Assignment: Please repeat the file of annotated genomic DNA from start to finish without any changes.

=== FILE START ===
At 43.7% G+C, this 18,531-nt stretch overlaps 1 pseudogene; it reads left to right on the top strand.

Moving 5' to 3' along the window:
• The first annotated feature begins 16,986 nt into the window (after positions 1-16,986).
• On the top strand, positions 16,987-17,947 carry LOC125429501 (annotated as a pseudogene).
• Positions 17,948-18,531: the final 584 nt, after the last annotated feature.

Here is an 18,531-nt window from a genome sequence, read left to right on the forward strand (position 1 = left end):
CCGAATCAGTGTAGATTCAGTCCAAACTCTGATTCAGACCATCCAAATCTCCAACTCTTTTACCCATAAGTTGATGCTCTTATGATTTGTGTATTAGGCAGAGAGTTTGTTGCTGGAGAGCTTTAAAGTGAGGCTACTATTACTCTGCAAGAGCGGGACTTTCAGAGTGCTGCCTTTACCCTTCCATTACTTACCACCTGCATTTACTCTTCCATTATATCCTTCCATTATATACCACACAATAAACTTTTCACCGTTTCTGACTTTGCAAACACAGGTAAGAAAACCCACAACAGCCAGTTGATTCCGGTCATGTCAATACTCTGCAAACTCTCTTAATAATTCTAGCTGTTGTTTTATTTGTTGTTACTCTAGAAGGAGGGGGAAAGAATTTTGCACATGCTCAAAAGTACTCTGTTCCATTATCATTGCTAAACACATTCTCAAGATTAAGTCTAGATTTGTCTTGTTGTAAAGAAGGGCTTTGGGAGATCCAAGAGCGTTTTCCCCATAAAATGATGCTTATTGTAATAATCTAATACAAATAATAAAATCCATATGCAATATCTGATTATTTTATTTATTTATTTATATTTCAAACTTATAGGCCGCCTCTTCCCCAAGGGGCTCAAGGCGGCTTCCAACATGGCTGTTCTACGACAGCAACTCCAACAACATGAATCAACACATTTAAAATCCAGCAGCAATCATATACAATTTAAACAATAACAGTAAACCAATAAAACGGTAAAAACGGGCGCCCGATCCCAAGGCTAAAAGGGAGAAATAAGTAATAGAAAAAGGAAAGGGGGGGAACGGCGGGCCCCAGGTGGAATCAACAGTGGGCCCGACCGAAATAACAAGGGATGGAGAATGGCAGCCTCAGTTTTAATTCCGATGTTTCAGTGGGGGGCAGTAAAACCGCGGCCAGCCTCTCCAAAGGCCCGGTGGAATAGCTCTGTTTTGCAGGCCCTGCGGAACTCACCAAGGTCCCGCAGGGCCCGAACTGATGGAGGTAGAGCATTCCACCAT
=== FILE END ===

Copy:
At 43.7% G+C, this 18,531-nt stretch overlaps 1 pseudogene; it reads left to right on the top strand.

Moving 5' to 3' along the window:
• The first annotated feature begins 16,986 nt into the window (after positions 1-16,986).
• On the top strand, positions 16,987-17,947 carry LOC125429501 (annotated as a pseudogene).
• Positions 17,948-18,531: the final 584 nt, after the last annotated feature.

Here is an 18,531-nt window from a genome sequence, read left to right on the forward strand (position 1 = left end):
CCGAATCAGTGTAGATTCAGTCCAAACTCTGATTCAGACCATCCAAATCTCCAACTCTTTTACCCATAAGTTGATGCTCTTATGATTTGTGTATTAGGCAGAGAGTTTGTTGCTGGAGAGCTTTAAAGTGAGGCTACTATTACTCTGCAAGAGCGGGACTTTCAGAGTGCTGCCTTTACCCTTCCATTACTTACCACCTGCATTTACTCTTCCATTATATCCTTCCATTATATACCACACAATAAACTTTTCACCGTTTCTGACTTTGCAAACACAGGTAAGAAAACCCACAACAGCCAGTTGATTCCGGTCATGTCAATACTCTGCAAACTCTCTTAATAATTCTAGCTGTTGTTTTATTTGTTGTTACTCTAGAAGGAGGGGGAAAGAATTTTGCACATGCTCAAAAGTACTCTGTTCCATTATCATTGCTAAACACATTCTCAAGATTAAGTCTAGATTTGTCTTGTTGTAAAGAAGGGCTTTGGGAGATCCAAGAGCGTTTTCCCCATAAAATGATGCTTATTGTAATAATCTAATACAAATAATAAAATCCATATGCAATATCTGATTATTTTATTTATTTATTTATATTTCAAACTTATAGGCCGCCTCTTCCCCAAGGGGCTCAAGGCGGCTTCCAACATGGCTGTTCTACGACAGCAACTCCAACAACATGAATCAACACATTTAAAATCCAGCAGCAATCATATACAATTTAAACAATAACAGTAAACCAATAAAACGGTAAAAACGGGCGCCCGATCCCAAGGCTAAAAGGGAGAAATAAGTAATAGAAAAAGGAAAGGGGGGGAACGGCGGGCCCCAGGTGGAATCAACAGTGGGCCCGACCGAAATAACAAGGGATGGAGAATGGCAGCCTCAGTTTTAATTCCGATGTTTCAGTGGGGGGCAGTAAAACCGCGGCCAGCCTCTCCAAAGGCCCGGTGGAATAGCTCTGTTTTGCAGGCCCTGCGGAACTCACCAAGGTCCCGCAGGGCCCGAACTGATGGAGGTAGAGCATTCCACCAT